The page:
New edition of ‘Carrying Snakes Into Eden’ is Free Feb 17-19

I’ve added a second short story to my Kindle book Carrying Snakes Into Eden in this new edition now available on Amazon.

Always free on Kindle Unlimited

Always free on Kindle Unlimited

Here’s the book’s new description:

The title story, “Carrying Snakes Into Eden,” is a whimsical 1960s-era tale about two students who skip church to meet some girls at the beach and end up picking up a hobo with a sack of snakes, and realize there may be long-term consequences.

“Hurricane in the Garden” is a folktale that explains why the snakes were swept out of Eden in the first place. The story features animal characters who made their debut in the three-story set called Land Between the Rivers.

New Edition is Free On Kindle – Feb 17-29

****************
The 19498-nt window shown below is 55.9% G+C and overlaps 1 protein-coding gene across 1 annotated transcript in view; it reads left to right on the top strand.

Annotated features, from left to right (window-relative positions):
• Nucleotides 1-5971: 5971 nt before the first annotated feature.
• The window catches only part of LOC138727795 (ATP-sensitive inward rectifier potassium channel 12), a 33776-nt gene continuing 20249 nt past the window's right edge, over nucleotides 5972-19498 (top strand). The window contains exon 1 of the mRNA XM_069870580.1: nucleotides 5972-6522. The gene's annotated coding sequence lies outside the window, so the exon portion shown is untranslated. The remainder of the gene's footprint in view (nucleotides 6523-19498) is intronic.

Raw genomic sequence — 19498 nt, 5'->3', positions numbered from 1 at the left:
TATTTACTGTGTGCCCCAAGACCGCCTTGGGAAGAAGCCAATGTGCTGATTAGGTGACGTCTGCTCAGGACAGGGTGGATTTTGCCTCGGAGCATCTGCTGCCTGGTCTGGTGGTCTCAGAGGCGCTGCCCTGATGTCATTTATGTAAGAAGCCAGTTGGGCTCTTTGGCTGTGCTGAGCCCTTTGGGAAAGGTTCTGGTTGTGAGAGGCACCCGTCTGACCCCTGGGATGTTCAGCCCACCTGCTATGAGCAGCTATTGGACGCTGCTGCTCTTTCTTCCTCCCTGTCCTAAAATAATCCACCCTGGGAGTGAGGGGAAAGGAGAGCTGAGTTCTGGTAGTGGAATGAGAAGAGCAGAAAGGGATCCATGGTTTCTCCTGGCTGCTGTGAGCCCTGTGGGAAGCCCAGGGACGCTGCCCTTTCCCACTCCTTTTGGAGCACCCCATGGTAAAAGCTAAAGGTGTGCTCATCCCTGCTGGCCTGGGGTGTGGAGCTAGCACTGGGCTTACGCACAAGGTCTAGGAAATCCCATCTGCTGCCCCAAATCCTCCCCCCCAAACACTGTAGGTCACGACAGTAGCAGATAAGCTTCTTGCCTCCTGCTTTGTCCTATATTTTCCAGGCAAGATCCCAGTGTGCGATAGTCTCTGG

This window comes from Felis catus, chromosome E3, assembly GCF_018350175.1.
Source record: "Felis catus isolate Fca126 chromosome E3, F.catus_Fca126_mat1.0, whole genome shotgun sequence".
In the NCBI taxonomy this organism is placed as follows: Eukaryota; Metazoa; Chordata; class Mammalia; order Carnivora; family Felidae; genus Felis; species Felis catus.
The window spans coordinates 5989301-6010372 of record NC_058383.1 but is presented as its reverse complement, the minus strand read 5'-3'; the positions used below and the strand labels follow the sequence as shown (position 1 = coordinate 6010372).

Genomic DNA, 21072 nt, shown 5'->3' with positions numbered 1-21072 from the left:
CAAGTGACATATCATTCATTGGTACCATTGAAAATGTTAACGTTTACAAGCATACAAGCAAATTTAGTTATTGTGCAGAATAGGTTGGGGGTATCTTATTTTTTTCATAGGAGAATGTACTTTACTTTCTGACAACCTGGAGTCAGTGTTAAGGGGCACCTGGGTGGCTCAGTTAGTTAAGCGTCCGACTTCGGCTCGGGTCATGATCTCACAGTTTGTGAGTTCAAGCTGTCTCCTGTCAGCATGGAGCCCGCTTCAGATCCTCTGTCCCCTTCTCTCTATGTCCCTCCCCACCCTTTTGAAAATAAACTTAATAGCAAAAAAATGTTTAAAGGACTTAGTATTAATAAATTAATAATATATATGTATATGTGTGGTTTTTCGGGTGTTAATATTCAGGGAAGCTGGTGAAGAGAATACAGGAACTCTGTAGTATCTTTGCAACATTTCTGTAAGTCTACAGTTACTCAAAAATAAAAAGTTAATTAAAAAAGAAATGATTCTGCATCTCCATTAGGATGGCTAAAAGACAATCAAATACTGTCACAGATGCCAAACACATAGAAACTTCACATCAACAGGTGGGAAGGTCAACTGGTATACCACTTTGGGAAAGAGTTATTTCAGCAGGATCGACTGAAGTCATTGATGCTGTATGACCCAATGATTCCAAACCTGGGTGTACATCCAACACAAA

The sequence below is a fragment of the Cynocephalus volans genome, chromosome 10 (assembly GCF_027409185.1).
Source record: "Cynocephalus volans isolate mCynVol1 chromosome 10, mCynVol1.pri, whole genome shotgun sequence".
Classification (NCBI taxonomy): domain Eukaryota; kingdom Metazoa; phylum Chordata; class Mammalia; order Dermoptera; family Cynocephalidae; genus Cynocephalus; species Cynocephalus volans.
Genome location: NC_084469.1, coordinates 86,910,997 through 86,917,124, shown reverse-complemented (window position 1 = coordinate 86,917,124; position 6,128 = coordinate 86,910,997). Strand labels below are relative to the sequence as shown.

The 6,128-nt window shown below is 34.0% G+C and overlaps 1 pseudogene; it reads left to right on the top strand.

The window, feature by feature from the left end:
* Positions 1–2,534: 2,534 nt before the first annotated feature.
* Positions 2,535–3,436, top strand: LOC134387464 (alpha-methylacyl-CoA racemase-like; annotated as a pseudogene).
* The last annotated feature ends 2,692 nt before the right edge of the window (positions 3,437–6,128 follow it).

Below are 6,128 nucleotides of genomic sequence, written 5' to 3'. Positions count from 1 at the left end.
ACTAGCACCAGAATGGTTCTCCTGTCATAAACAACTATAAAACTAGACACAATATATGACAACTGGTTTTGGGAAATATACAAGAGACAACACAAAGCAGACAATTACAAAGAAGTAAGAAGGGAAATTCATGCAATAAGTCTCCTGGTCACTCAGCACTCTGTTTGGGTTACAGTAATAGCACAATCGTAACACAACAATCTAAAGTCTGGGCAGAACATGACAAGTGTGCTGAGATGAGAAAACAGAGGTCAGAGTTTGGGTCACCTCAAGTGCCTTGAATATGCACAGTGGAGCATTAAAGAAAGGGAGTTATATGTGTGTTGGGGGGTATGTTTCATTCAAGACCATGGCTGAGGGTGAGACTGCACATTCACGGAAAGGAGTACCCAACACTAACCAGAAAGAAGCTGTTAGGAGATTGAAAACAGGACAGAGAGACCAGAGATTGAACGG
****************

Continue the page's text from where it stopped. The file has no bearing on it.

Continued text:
I always intended for this to be a two-story set because the hurricane tale adds depth to the title story, however I got diverted by work on my Florida Folk Magic series longer than I expected.

By the way, I was pleased to see that Midwest Book Review liked the second book in the series, Eulalie and Washerwoman, in a review just out this month:

“A simply riveting read from beginning to end, ‘Eulalie and Washerwoman’ is very highly recommended for both personal reading lists and community library General Fiction collections. It should be noted that ‘Eulalie and Washerwoman’ is also available in a Kindle format ($4.99).” – Julie Summers


Why The NEA Is So Vital To America